The importance of reading by Sarah Neville
1st November 2016
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A presentation by Sarah Hubbard, national lead for English from Ofsted, at a recent Ofsted Big Conversation North West open meeting led me to think about how well we support children’s learning through reading in our childminding provision. We know that language acquisition in the early years, of which reading is a big part, is essential for getting children ready to do well when they move on and that children who experience a language and literacy rich early years environment will do better in school.
It is important that we plan for children’s learning by putting the child at the centre of everything we do. The child has to come first – we find out what they already know from their parents (starting points), we assess what they can and cannot do when they first start in the setting (baseline assessment) and we watch and listen to them continuously, writing some of the significant notes down to share with parents (observation).
We then need to draw all that evidence together and use the Early Years Outcomes guidance to help us consider whether their behaviour is ‘typical’ for their age and stage of development (assessment): some children’s learning may be typical while other children might need extra support, either because they are falling behind or racing ahead of their peers.
The Development Matters guidance, any training we have attended and our own knowledge of how to support children’s playful learning, gives us an indication of the types of communication, language and literacy experiences children should be offered when they are with us (individual planning).
There are some rules to consider first though – we know that children need good speaking and listening role models to copy, including adults who speak using ‘standard’ English. We were reminded that we need to use ‘standard’ English when talking to children as well as introducing a lot of different types of English: from verbs, adverbs, nouns, non-phonic words and adjectives to words and sounds which children might not come across in daily life. We must also be careful not to underestimate children and set the bar too low – they are often capable of achieving far more than we know.
Every meeting I have attended with Ofsted in the last few months has signposted their new report ‘Unknown children: destined for disadvantage?’ It is clear that Ofsted really do want us to read it and take on board the findings of the research. The aims of the report are worthy: we need to close the disadvantage gap and we can do that by prioritising children from disadvantaged backgrounds while at the same time ensuring all children receive a consistently high quality early years experience. We were also recommended to read the report ‘The Lost Boys’ from Save the Children and I have put it on my holiday reading list.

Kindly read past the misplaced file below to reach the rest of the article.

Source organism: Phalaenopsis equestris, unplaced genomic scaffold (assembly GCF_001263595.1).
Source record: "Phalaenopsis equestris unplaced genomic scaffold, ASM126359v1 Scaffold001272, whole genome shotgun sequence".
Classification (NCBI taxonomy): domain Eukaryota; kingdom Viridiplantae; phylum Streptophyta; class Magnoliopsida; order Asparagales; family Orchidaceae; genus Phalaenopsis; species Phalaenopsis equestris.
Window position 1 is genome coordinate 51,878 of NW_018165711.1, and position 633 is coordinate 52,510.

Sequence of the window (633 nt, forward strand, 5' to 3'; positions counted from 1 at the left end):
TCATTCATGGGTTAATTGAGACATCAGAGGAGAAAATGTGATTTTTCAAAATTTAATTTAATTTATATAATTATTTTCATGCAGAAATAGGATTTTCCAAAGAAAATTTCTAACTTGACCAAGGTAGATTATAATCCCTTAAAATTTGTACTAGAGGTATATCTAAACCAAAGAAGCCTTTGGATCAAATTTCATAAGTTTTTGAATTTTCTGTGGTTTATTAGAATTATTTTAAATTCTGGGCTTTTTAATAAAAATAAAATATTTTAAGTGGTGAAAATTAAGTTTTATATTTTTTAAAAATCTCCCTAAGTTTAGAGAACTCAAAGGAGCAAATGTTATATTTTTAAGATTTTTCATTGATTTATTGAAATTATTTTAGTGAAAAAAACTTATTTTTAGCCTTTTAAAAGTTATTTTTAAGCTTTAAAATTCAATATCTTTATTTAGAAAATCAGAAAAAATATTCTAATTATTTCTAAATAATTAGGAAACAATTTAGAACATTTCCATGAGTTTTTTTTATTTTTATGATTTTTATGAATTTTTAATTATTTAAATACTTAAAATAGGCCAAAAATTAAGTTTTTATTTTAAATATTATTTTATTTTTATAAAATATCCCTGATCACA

During the presentation, we were reminded that every second counts for children’s learning – we need to get them engaged, to ‘ignite their interest’ and to get them reading because this has shown to help them overcome disadvantage in later life. During our inspections, Ofsted (including Prospect and Tribal inspectors until April 2017) will look at how effectively we do this.
Of course, reading doesn’t ‘just happen’ and we have an important role, alongside parents and other settings children attend, to stimulate it and make it exciting by, for example, reading books from different genres, telling stories and bringing them to life with puppets and small world toys, reading poetry, asking and answering children’s questions, encouraging children to predict and speculate about what might happen in the story and much more.
We are reminded that, the more times children hear a ‘reading voice’ in their early years, the better they will be prepared to learn to read in school.
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